Coyote Brush and CoffeeberriesIf you want a good, drought tolerant evergreen shrub, plant coyote brush, Baccharis pilularis. We are offering plants that are grown from seed. These can grow to 6’ or more. There will also be Baccharis ‘Twin Peaks’ or dwarf coyote brush which is a low growing form -2’ x 6’. Another good evergreen shrub is coffeeberry (Frangula aka Rhamnus californica). It can be planted in sun to light shade and has insignificant flowers that pollinators just love. We will have three varieties ‘Mound San Bruno’(4-5’ x 6’), ‘Eve Case’(7’ x 7’) and ‘Leatherleaf’( 6’ x 6’). We have also grown many coffeeberries from seed and they are very attractive with dark green leaves and red stems. All of them have large red to black fruits.

Toyons Heteromeles arbutifolia or Toyon is a very popular large evergreen shrub that can grow to over 12’. A member of the Rose family, it has a cluster of white flowers followed by red berries in the fall. A variety of Toyon called ‘Davis Gold’ has yellow berries will be available. I like “Davis Gold’ because it resists the leaf spot disease that can disfigure the leaves of regular Toyon.

Ceanothus Commonly known as California lilac, Ceanothus is a very popular California native for the garden. The CA lilacs are drought tolerant, hardy shrubs for a sunny location. All are vigorous growers, with blue flowers. They need occasional summer water, especially inland. We will have 6 varieties at our sale--‘Carmel Creeper’ (3’ x 12’), ‘Anchor Bay’ (low growing), ‘Concha’ (6’x 6’), ‘Dark Star'(6’ x 8’), ‘Kurt Zadnick' (3’ x 10’) and 'Skylark' (8’ x 8’).

Manzanitas We will have both varieties of Arctostaphylos hookeri (Monterey manzanita). Arctostaphylos hookeri ‘Wayside’ and A. h. ‘Ken Taylor’. Both are low growing ground covers that are drought tolerant and have white to pink blossoms and are long lived. ‘Wayside’ is the taller of the two.
Salvias Check out the Salvias. Salvias are a genus that one can fall in love with and begin collecting different varieties to see how they grow. The ground covers S. x ‘Bee’s Bliss’ and S. sonomensis and S. spathacea (Hummingbird sage) will be available. There will be two Salvia clevelandii selections--S. ‘Winnifred Gilman’ (compact 3’ x 3’) and S. ‘Pozo Blue’ is the hardiest. Salvia brandegei-Brandegee sage (5’ x 7’) with dark green leaves and pale lavender flowers. Salvia apiana(white sage) (5’ x 5’) woolly grey leaves and long flowering stalks grows well in a full sun area with occasional watering during the summer.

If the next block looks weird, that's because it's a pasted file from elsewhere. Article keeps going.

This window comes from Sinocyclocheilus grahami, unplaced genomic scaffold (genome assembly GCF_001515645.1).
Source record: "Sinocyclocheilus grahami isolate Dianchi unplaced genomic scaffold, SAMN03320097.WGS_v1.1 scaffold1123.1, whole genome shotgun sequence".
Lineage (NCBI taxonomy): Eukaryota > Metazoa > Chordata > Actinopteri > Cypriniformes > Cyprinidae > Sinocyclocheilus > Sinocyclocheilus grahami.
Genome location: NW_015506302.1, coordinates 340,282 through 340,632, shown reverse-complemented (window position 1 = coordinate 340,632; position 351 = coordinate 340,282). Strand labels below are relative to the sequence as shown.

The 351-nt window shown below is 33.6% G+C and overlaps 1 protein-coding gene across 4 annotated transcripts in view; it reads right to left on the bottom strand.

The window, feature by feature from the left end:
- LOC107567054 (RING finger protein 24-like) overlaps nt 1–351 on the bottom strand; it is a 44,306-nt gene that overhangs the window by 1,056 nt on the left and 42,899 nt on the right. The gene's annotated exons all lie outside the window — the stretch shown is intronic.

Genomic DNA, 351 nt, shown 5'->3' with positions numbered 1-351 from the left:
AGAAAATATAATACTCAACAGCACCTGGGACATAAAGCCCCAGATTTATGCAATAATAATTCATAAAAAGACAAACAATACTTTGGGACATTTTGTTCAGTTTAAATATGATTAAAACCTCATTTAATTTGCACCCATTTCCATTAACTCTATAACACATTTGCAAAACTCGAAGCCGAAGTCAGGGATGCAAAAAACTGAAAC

Other Perennials The sale will include an number of perennial plants as well. We'll have the low growing Aster chilensis. Two buckwheats, including Eriogonum grande rubescens (red buckwheat) and Eriogonum fasciculatum ‘Warriner Lytle’, a very low growing ground cover with white flowers. Helenium bigelovii, a yellow flowered sneezeweed. For the shade garden, Heuchera micrantha and H. maxima (commonly known as Alum Root) both have beautiful large leaves and white flowers on slender, wiry stems. Another member of the Saxifrage family is Tellima grandiflora (fringe cups) has a similar habit with evergreen foliage and flowers borne on a stalk.

Iris' The pure native Iris douglasiana is the only Iris that we will have. Two Phacelias--the ground cover P. bolanderi (woodland phacelia) and P. californica, a plant found growing on road cuts and canyons of Sonoma County. It grows with a low basal rosette of grey leaves with a stem with lavender flowers in a coil. Silene laciniata (Mexican Pink) is a spectacular plant with red flowers that can get up to 20 inches tall. Penstemon heterophyllus ‘Margarita Bop’ has very blue flowers and grows to 5 inches.

Succulents Dudleya farinosa (bluff lettuce) is a low growing succulent that made headlines last year when people were stealing plants from our coastal bluffs and mailing them to China! Apparently there was a huge market for them. Now you can grow this famous plant in your garden. We have grown many of them from seeds that we gathered on the coast. We also offer a similar succulent, Dudley caespitosa looks almost like D. farinosa and is also found on the Sonoma County’s coastal bluffs. Both flower with reddish stems and small yellow flowers in the spring.

Monkey Flowers Our sale wouldn’t be complete without monkeyflowers. The woody, drought tolerant Diplacus  (formerly Mimulus) grows to about 3 feet. This year we grew them from seed so there will be no cultivars but instead we will have three the straight species: Diplacus aurantiacus (sticky monkeyflower) grows on our hillsides and has deep orange flowers and is very drought tolerant. Diplacus linearis is new to us and I don’t have a description to share. D. grandiflorous (azalea flowered monkeyflower) has large white flowers.

Grasses We are growing four grasses: Melica imperfecta, Melica torreyana and Festuca californica and Festuca californica ‘Serpentine Blue’.